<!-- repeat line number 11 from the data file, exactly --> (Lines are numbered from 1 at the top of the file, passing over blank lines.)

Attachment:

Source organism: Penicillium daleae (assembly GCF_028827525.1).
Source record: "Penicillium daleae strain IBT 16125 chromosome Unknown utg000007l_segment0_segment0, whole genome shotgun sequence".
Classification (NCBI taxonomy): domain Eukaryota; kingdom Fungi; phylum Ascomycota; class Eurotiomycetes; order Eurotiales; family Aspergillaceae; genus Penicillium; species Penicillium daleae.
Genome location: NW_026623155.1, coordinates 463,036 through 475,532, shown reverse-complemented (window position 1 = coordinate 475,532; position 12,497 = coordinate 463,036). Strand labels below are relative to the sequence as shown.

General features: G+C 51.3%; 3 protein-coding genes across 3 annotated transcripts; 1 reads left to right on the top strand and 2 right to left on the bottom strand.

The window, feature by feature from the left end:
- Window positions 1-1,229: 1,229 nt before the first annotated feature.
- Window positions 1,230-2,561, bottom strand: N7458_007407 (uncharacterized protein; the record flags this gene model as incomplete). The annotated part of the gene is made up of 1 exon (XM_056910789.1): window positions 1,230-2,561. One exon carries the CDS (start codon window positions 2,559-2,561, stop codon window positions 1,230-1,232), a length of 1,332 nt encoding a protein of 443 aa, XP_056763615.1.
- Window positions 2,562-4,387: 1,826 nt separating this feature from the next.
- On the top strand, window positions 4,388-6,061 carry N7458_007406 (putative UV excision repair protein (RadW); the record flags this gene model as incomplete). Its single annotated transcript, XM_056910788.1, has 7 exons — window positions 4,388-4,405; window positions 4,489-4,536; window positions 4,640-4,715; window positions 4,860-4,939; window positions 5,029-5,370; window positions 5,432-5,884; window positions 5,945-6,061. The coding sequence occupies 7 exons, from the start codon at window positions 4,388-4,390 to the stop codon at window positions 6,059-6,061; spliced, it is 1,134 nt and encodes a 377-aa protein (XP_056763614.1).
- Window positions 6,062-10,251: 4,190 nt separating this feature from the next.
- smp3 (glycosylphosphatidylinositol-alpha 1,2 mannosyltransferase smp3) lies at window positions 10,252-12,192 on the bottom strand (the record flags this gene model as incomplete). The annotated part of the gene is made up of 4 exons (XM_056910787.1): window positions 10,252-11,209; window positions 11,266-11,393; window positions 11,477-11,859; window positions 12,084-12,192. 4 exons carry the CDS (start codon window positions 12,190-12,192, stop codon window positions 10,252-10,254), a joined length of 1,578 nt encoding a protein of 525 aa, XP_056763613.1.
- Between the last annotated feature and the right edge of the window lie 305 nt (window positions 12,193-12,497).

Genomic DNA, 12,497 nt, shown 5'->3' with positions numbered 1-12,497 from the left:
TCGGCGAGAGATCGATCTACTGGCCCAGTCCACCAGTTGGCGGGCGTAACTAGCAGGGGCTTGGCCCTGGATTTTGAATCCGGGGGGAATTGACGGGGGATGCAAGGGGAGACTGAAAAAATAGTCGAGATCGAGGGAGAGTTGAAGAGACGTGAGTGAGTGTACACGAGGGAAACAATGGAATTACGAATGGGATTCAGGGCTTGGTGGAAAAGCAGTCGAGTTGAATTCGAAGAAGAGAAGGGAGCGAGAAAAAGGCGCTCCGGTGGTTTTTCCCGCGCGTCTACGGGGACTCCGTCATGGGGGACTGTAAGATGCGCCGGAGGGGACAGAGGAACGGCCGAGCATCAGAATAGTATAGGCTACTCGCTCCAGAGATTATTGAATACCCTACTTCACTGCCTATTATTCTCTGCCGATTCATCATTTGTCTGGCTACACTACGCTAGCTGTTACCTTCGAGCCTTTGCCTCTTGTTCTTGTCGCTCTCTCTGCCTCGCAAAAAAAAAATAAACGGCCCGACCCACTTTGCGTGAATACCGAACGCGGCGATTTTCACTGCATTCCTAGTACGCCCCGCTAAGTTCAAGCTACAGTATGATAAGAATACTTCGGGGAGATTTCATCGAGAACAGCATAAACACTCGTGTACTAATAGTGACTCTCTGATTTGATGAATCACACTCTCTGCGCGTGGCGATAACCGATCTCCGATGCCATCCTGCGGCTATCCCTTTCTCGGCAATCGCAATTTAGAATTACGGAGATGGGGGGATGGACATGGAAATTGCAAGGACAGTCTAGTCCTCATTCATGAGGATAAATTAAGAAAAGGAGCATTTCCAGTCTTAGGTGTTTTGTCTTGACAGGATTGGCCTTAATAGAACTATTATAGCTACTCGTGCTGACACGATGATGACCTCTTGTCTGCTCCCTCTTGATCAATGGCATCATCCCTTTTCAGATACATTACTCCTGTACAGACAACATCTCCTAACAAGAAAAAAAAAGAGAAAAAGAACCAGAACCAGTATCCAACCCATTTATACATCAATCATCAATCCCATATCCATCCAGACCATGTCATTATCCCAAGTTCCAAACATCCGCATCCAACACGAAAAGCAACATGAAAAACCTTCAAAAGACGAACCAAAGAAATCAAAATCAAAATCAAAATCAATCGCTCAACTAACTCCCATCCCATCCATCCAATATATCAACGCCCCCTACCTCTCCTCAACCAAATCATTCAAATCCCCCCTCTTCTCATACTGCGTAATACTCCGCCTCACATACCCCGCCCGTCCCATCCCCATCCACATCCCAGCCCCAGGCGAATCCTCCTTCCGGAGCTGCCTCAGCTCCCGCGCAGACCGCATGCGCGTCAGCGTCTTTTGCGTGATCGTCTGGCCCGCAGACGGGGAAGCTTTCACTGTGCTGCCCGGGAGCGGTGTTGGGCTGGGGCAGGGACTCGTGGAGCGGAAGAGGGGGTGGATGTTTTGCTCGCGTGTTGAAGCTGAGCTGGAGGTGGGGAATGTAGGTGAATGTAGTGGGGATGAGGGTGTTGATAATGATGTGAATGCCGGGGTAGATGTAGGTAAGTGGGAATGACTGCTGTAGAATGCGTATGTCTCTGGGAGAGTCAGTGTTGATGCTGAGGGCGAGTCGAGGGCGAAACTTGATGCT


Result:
- Window positions 6,062-10,251: 4,190 nt separating this feature from the next.